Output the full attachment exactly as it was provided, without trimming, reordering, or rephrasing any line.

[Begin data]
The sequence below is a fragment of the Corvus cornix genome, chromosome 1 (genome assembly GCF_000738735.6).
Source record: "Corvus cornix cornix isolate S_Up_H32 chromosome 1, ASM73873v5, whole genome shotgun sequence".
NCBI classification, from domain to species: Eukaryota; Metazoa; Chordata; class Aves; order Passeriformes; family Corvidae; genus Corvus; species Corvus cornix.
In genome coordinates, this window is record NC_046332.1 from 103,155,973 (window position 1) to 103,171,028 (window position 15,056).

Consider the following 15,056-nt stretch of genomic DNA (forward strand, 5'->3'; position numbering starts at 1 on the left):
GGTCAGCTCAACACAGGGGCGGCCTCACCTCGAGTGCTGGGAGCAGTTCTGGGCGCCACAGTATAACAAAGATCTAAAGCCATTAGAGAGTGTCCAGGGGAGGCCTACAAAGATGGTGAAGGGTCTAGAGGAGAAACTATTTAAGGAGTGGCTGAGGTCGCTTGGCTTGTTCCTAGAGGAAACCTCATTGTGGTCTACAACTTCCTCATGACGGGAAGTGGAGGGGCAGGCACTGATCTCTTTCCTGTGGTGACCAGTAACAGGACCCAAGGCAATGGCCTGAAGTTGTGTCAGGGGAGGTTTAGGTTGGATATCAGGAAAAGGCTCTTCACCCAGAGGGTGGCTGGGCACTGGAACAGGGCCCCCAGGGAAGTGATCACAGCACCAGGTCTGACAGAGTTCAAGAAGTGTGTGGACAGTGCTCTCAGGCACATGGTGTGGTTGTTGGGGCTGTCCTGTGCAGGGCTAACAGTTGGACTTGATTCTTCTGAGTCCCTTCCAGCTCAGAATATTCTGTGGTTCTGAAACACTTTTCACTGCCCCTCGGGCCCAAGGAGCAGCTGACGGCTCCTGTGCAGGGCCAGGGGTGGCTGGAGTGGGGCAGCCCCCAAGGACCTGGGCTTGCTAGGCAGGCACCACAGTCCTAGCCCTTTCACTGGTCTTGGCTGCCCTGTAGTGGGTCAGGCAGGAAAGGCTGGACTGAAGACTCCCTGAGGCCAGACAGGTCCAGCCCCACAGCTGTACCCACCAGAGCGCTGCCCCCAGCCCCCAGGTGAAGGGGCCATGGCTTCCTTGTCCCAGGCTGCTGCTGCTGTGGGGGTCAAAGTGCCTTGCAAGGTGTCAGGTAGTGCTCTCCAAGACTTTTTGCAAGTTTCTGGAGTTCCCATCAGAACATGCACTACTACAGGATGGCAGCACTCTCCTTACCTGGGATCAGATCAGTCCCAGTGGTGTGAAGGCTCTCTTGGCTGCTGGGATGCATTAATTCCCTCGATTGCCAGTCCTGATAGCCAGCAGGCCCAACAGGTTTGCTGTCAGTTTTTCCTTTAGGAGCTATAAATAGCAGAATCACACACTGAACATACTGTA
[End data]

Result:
The sequence below is a fragment of the Corvus cornix genome, chromosome 1 (genome assembly GCF_000738735.6).
Source record: "Corvus cornix cornix isolate S_Up_H32 chromosome 1, ASM73873v5, whole genome shotgun sequence".
NCBI classification, from domain to species: Eukaryota; Metazoa; Chordata; class Aves; order Passeriformes; family Corvidae; genus Corvus; species Corvus cornix.
In genome coordinates, this window is record NC_046332.1 from 103,155,973 (window position 1) to 103,171,028 (window position 15,056).

Consider the following 15,056-nt stretch of genomic DNA (forward strand, 5'->3'; position numbering starts at 1 on the left):
GGTCAGCTCAACACAGGGGCGGCCTCACCTCGAGTGCTGGGAGCAGTTCTGGGCGCCACAGTATAACAAAGATCTAAAGCCATTAGAGAGTGTCCAGGGGAGGCCTACAAAGATGGTGAAGGGTCTAGAGGAGAAACTATTTAAGGAGTGGCTGAGGTCGCTTGGCTTGTTCCTAGAGGAAACCTCATTGTGGTCTACAACTTCCTCATGACGGGAAGTGGAGGGGCAGGCACTGATCTCTTTCCTGTGGTGACCAGTAACAGGACCCAAGGCAATGGCCTGAAGTTGTGTCAGGGGAGGTTTAGGTTGGATATCAGGAAAAGGCTCTTCACCCAGAGGGTGGCTGGGCACTGGAACAGGGCCCCCAGGGAAGTGATCACAGCACCAGGTCTGACAGAGTTCAAGAAGTGTGTGGACAGTGCTCTCAGGCACATGGTGTGGTTGTTGGGGCTGTCCTGTGCAGGGCTAACAGTTGGACTTGATTCTTCTGAGTCCCTTCCAGCTCAGAATATTCTGTGGTTCTGAAACACTTTTCACTGCCCCTCGGGCCCAAGGAGCAGCTGACGGCTCCTGTGCAGGGCCAGGGGTGGCTGGAGTGGGGCAGCCCCCAAGGACCTGGGCTTGCTAGGCAGGCACCACAGTCCTAGCCCTTTCACTGGTCTTGGCTGCCCTGTAGTGGGTCAGGCAGGAAAGGCTGGACTGAAGACTCCCTGAGGCCAGACAGGTCCAGCCCCACAGCTGTACCCACCAGAGCGCTGCCCCCAGCCCCCAGGTGAAGGGGCCATGGCTTCCTTGTCCCAGGCTGCTGCTGCTGTGGGGGTCAAAGTGCCTTGCAAGGTGTCAGGTAGTGCTCTCCAAGACTTTTTGCAAGTTTCTGGAGTTCCCATCAGAACATGCACTACTACAGGATGGCAGCACTCTCCTTACCTGGGATCAGATCAGTCCCAGTGGTGTGAAGGCTCTCTTGGCTGCTGGGATGCATTAATTCCCTCGATTGCCAGTCCTGATAGCCAGCAGGCCCAACAGGTTTGCTGTCAGTTTTTCCTTTAGGAGCTATAAATAGCAGAATCACACACTGAACATACTGTA